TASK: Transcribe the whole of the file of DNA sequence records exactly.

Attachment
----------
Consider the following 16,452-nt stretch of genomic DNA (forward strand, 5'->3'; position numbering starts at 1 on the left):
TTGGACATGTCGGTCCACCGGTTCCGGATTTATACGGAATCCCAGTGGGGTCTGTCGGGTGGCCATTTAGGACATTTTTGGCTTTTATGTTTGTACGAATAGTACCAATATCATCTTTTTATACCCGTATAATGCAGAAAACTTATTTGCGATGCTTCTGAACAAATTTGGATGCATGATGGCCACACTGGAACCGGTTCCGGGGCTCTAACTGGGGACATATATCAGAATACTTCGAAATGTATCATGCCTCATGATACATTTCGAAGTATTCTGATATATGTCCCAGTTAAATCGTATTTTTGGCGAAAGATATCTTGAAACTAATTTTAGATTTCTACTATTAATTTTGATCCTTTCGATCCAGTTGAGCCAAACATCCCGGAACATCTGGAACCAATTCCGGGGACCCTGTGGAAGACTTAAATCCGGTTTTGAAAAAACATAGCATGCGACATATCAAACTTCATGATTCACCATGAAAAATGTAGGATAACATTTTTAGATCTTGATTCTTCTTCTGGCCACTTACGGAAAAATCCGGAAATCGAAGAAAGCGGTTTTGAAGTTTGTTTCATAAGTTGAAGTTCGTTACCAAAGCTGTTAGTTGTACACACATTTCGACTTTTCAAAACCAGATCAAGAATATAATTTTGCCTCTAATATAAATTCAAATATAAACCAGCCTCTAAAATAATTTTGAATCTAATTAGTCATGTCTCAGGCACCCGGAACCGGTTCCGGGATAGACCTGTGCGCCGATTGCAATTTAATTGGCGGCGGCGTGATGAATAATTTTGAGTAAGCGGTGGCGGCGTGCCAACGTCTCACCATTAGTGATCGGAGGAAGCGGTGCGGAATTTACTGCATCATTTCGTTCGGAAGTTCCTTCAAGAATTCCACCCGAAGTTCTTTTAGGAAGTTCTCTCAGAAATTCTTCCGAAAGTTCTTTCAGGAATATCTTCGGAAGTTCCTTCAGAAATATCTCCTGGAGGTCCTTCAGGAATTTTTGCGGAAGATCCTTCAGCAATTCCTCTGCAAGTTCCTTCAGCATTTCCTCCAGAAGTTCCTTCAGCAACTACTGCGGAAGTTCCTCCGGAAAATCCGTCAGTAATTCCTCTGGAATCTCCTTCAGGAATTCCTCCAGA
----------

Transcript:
Consider the following 16,452-nt stretch of genomic DNA (forward strand, 5'->3'; position numbering starts at 1 on the left):
TTGGACATGTCGGTCCACCGGTTCCGGATTTATACGGAATCCCAGTGGGGTCTGTCGGGTGGCCATTTAGGACATTTTTGGCTTTTATGTTTGTACGAATAGTACCAATATCATCTTTTTATACCCGTATAATGCAGAAAACTTATTTGCGATGCTTCTGAACAAATTTGGATGCATGATGGCCACACTGGAACCGGTTCCGGGGCTCTAACTGGGGACATATATCAGAATACTTCGAAATGTATCATGCCTCATGATACATTTCGAAGTATTCTGATATATGTCCCAGTTAAATCGTATTTTTGGCGAAAGATATCTTGAAACTAATTTTAGATTTCTACTATTAATTTTGATCCTTTCGATCCAGTTGAGCCAAACATCCCGGAACATCTGGAACCAATTCCGGGGACCCTGTGGAAGACTTAAATCCGGTTTTGAAAAAACATAGCATGCGACATATCAAACTTCATGATTCACCATGAAAAATGTAGGATAACATTTTTAGATCTTGATTCTTCTTCTGGCCACTTACGGAAAAATCCGGAAATCGAAGAAAGCGGTTTTGAAGTTTGTTTCATAAGTTGAAGTTCGTTACCAAAGCTGTTAGTTGTACACACATTTCGACTTTTCAAAACCAGATCAAGAATATAATTTTGCCTCTAATATAAATTCAAATATAAACCAGCCTCTAAAATAATTTTGAATCTAATTAGTCATGTCTCAGGCACCCGGAACCGGTTCCGGGATAGACCTGTGCGCCGATTGCAATTTAATTGGCGGCGGCGTGATGAATAATTTTGAGTAAGCGGTGGCGGCGTGCCAACGTCTCACCATTAGTGATCGGAGGAAGCGGTGCGGAATTTACTGCATCATTTCGTTCGGAAGTTCCTTCAAGAATTCCACCCGAAGTTCTTTTAGGAAGTTCTCTCAGAAATTCTTCCGAAAGTTCTTTCAGGAATATCTTCGGAAGTTCCTTCAGAAATATCTCCTGGAGGTCCTTCAGGAATTTTTGCGGAAGATCCTTCAGCAATTCCTCTGCAAGTTCCTTCAGCATTTCCTCCAGAAGTTCCTTCAGCAACTACTGCGGAAGTTCCTCCGGAAAATCCGTCAGTAATTCCTCTGGAATCTCCTTCAGGAATTCCTCCAGA